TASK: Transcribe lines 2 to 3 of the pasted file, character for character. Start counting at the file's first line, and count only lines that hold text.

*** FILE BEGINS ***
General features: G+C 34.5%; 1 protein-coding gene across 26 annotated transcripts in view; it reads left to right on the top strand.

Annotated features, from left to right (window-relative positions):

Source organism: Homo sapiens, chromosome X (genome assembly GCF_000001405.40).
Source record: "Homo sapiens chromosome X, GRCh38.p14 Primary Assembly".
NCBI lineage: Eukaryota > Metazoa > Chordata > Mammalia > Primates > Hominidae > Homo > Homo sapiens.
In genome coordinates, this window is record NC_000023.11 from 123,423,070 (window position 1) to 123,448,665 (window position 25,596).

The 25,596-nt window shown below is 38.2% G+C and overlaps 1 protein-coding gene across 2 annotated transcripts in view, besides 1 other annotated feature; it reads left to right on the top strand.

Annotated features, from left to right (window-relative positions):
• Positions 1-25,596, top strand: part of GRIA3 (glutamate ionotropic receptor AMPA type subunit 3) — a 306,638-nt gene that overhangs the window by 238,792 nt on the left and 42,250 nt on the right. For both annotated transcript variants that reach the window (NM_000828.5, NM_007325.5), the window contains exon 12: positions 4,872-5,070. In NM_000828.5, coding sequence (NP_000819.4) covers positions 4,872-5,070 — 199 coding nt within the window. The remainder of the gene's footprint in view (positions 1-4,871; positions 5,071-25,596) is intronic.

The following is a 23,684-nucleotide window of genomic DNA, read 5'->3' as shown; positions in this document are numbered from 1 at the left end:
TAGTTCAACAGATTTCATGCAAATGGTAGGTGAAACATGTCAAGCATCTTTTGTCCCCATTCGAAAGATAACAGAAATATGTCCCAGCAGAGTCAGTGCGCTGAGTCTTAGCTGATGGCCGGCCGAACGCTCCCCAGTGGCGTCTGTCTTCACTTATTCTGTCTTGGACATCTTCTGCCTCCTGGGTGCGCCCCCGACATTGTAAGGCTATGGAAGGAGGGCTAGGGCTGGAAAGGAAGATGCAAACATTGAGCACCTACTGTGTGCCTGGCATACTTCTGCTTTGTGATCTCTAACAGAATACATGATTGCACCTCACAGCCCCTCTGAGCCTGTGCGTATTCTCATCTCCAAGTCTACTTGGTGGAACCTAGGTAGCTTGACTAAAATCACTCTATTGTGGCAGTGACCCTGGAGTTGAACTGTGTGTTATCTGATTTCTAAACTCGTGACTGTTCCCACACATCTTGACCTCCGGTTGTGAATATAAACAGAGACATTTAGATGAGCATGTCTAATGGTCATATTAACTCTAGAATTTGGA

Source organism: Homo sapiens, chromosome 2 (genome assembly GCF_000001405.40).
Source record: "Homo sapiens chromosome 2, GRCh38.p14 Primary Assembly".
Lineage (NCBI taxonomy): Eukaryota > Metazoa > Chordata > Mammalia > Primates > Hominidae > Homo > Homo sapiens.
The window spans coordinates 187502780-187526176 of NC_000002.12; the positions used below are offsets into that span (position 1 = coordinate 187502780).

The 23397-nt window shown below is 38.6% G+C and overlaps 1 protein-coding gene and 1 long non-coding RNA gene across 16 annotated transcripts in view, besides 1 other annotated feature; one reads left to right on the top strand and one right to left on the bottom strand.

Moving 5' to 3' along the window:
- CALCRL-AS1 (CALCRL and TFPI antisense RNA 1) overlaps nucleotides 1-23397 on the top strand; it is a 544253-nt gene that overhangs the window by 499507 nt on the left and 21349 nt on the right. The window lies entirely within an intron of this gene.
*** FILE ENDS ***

Annotated features, from left to right (window-relative positions):

Source organism: Homo sapiens, chromosome X (genome assembly GCF_000001405.40).